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CoFold : an RNA structure prediction method that takes co-transcriptional folding into account Proctor, Jeffrey Ryan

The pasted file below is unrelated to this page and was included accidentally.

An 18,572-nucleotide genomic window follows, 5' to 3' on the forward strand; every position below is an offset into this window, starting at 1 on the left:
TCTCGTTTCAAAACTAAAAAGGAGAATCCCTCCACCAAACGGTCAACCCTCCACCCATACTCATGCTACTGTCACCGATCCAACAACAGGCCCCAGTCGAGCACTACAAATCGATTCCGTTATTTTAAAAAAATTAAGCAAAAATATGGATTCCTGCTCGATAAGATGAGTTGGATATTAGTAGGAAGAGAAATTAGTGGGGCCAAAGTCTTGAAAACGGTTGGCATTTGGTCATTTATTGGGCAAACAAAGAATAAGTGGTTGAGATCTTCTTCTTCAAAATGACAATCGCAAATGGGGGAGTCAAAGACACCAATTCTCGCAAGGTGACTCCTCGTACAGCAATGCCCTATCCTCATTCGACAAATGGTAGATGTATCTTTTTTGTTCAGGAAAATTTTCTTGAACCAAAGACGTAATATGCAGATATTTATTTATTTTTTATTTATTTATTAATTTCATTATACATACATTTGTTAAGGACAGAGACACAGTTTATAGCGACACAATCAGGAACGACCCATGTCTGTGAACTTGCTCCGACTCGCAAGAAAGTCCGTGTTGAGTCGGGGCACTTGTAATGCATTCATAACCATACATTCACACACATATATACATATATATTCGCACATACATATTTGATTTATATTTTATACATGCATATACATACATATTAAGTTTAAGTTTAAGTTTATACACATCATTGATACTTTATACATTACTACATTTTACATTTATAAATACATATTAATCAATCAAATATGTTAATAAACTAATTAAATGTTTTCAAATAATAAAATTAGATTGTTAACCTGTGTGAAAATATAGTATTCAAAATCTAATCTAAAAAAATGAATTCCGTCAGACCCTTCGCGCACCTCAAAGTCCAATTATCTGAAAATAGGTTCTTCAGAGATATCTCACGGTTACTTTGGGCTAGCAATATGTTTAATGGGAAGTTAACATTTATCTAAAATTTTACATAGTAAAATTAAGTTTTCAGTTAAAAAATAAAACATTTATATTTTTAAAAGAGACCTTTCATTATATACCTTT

RNA has a diverse array of cellular functions, and relies on molecular structure to carry them out. The vast majority of current methods for prediction of RNA secondary structure (i.e. the set of base pairs in the molecule) consider the minimum free energy structure (i.e. the most thermodynamically stable structure), and thus disregard the process of structural formation. There exists substantial evidence that the process of structure formation is important, and that it does impact the resulting functional RNA structure. Several methods currently exist that explicitly simulate the kinetic folding pathway as a time-ordered sequence of structural changes. However, these methods not only suffer from a long list of limiting assumptions about the cellular environment, but also are restricted to short sequences. In this thesis, we explore the idea of capturing the effects of kinetic folding rather than simulating in detail the process over time, and propose that accounting for kinetic effects of structural formation is crucial to further improve non-comparative RNA secondary structure prediction methods. During transcription, RNA structure begins to form immediately as the molecule emerges from the polymerase (i.e. co-transcriptionally). Long-range base pairs suffer a disadvantage during this process, as quickly forming short-range base pairs act to block their formation (i.e. due to kinetic barriers). We propose a novel method, CoFold, that captures the reachability of potential pairing partners during co-transcriptional folding. We show that it significantly improves prediction accuracy over free energy minimization alone, particularly for long sequences. CoFold depends on only two free parameters that are highly correlated, and we demonstrate robust training. Furthermore, the resulting structures predicted by CoFold have a free energy measurement that does not significantly differ from that of the respective RNAfold prediction, indicating that they are indeed stable secondary structures. We propose that consideration of kinetics in RNA secondary structure prediction is crucial, and we hope that this work encourages further exploration of its effect on biological RNA structure.

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